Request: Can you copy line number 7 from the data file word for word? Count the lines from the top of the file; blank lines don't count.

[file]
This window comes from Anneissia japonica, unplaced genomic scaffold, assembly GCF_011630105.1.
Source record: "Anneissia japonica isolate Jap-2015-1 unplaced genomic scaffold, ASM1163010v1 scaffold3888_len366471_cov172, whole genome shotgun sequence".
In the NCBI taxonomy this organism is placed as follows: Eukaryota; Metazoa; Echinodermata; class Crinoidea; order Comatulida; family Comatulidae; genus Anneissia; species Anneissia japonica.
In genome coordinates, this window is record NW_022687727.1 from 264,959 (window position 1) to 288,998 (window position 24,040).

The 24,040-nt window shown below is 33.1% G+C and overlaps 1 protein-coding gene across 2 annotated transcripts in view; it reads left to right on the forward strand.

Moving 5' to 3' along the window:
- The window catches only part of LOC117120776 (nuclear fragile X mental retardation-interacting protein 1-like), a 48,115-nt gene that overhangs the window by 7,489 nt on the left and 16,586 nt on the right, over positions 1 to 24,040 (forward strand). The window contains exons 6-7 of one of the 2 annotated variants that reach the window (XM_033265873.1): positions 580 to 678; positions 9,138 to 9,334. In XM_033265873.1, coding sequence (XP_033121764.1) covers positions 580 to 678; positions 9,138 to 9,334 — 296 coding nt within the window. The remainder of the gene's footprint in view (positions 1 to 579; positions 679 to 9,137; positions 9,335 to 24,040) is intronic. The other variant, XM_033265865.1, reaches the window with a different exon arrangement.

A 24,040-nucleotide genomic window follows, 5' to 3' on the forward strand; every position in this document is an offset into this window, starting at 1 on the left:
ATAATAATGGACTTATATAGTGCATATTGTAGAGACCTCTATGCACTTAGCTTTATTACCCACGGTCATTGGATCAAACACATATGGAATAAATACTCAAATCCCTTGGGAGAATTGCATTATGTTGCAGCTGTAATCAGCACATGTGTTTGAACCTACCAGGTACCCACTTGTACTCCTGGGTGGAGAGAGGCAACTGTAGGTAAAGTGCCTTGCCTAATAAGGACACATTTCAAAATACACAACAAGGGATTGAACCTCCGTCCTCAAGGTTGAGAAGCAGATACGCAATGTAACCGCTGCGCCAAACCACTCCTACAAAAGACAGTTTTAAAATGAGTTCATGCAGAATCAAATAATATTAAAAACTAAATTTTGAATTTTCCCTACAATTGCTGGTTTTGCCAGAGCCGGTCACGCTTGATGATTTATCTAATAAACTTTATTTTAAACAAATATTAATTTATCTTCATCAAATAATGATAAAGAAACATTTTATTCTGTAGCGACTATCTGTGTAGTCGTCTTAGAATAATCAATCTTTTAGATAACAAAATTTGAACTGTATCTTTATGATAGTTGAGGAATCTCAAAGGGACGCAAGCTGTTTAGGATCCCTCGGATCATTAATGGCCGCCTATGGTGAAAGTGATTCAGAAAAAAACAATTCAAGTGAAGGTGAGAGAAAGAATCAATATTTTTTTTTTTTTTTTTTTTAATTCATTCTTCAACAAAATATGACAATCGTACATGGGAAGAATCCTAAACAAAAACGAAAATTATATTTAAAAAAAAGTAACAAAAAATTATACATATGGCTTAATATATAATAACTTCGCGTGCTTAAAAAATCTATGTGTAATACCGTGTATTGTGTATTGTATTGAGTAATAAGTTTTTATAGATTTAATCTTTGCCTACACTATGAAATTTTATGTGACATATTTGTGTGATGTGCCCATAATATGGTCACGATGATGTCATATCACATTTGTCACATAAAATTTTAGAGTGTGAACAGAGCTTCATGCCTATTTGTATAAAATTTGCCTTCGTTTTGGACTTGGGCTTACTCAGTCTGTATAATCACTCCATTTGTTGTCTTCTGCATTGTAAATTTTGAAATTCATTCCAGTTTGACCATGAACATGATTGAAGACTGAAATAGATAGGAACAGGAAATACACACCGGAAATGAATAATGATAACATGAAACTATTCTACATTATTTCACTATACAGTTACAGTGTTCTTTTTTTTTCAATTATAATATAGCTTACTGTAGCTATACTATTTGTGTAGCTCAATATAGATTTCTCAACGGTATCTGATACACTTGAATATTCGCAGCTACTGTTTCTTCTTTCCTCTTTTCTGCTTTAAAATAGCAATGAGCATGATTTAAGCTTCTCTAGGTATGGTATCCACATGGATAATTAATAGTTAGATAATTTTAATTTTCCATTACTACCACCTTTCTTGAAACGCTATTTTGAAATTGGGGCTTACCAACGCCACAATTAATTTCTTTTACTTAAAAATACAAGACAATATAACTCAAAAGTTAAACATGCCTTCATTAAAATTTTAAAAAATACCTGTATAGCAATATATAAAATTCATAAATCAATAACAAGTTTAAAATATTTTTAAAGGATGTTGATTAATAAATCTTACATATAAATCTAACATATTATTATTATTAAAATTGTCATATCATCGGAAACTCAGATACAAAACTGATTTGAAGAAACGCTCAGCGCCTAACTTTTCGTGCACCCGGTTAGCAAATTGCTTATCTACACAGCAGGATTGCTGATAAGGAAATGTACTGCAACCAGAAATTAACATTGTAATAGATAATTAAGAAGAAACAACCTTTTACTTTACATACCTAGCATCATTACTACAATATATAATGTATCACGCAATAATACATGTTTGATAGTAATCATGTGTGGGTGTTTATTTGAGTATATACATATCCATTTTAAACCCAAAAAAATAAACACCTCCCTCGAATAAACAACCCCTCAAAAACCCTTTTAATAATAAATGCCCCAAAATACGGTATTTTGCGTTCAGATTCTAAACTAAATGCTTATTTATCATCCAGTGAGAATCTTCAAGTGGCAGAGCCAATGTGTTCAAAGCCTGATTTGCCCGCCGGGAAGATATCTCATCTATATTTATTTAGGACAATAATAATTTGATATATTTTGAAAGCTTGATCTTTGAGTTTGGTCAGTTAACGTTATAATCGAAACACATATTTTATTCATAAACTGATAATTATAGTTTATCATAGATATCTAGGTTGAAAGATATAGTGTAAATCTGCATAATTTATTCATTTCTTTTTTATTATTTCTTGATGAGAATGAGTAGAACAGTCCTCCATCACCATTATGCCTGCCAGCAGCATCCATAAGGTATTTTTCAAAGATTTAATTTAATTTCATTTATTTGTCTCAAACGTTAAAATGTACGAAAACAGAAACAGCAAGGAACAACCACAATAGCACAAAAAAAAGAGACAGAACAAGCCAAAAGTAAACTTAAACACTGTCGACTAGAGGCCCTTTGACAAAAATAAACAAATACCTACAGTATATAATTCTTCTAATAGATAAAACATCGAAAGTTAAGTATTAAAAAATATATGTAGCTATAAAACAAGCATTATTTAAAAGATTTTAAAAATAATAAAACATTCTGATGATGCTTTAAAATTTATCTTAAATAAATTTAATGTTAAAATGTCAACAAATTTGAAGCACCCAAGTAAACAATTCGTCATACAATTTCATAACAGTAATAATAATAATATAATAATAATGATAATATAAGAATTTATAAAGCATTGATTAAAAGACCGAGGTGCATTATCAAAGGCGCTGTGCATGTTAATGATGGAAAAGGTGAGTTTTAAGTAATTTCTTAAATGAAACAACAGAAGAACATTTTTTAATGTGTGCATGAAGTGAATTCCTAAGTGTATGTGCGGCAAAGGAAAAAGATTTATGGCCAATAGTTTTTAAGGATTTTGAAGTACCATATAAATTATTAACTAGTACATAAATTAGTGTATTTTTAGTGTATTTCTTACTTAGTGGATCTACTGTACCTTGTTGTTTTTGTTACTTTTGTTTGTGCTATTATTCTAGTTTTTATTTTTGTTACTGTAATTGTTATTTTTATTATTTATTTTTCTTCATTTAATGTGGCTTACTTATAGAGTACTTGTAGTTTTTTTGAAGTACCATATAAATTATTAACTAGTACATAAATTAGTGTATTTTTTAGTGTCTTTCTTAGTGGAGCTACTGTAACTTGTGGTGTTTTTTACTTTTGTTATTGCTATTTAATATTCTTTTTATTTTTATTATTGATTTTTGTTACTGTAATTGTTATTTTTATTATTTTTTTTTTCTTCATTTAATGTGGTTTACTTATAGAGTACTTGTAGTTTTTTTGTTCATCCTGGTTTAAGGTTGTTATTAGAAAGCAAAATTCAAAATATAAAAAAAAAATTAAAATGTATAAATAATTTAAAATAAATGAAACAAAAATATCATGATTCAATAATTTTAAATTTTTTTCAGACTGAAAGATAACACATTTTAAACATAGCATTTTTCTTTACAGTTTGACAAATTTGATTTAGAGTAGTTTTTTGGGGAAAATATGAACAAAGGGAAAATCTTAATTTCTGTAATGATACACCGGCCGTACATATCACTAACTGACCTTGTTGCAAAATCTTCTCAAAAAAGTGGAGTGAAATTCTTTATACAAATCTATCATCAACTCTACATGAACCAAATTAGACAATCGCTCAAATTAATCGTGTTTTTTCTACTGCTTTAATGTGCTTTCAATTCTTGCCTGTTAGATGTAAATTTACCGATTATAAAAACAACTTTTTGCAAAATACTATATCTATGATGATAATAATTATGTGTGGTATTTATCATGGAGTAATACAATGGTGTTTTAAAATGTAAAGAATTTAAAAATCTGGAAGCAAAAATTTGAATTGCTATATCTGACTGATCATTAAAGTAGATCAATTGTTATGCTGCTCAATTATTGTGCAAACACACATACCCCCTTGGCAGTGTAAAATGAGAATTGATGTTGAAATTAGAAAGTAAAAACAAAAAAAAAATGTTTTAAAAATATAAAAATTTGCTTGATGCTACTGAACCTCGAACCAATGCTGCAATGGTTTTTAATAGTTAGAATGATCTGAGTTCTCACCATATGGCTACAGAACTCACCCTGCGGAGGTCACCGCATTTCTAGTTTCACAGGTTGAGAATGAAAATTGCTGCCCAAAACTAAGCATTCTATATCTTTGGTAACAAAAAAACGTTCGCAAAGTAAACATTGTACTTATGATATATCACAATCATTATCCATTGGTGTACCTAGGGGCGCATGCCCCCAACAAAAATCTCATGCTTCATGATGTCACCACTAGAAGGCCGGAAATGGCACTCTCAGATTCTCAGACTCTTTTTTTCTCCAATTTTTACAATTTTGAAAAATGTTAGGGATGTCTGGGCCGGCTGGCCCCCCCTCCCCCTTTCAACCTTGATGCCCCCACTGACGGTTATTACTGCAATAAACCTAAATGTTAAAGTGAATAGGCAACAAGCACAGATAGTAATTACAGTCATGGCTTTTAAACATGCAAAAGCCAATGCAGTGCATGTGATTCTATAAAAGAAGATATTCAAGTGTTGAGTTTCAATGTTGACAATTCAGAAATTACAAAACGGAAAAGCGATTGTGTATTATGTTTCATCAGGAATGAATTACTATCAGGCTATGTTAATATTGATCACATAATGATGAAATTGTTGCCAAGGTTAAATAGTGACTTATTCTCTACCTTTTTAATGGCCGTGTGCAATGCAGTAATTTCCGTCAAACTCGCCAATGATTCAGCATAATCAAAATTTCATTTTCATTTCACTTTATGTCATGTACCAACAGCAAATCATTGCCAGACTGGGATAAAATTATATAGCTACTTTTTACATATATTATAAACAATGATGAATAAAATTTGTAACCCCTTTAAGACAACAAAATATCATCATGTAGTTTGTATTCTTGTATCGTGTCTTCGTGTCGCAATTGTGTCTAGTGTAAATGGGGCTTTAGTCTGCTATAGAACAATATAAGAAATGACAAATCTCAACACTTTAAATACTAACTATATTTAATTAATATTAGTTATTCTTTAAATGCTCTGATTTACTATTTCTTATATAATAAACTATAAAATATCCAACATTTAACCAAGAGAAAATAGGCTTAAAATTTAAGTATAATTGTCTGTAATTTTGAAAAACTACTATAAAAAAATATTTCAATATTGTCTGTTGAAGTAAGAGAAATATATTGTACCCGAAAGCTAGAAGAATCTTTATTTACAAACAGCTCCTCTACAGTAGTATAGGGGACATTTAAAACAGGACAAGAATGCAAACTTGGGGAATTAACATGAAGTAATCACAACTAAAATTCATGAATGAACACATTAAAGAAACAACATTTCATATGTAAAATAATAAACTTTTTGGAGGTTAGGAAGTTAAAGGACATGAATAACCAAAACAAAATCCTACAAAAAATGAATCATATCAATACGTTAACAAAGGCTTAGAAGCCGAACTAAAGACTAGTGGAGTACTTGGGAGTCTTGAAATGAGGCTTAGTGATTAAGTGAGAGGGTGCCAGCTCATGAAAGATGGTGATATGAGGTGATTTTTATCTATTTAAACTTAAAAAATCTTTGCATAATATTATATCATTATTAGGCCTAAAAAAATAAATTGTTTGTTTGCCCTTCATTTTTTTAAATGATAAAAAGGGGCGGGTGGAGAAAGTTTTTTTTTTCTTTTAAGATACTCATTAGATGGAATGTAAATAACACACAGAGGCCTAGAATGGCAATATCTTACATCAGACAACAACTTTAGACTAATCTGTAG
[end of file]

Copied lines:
- The window catches only part of LOC117120776 (nuclear fragile X mental retardation-interacting protein 1-like), a 48,115-nt gene that overhangs the window by 7,489 nt on the left and 16,586 nt on the right, over positions 1 to 24,040 (forward strand). The window contains exons 6-7 of one of the 2 annotated variants that reach the window (XM_033265873.1): positions 580 to 678; positions 9,138 to 9,334. In XM_033265873.1, coding sequence (XP_033121764.1) covers positions 580 to 678; positions 9,138 to 9,334 — 296 coding nt within the window. The remainder of the gene's footprint in view (positions 1 to 579; positions 679 to 9,137; positions 9,335 to 24,040) is intronic. The other variant, XM_033265865.1, reaches the window with a different exon arrangement.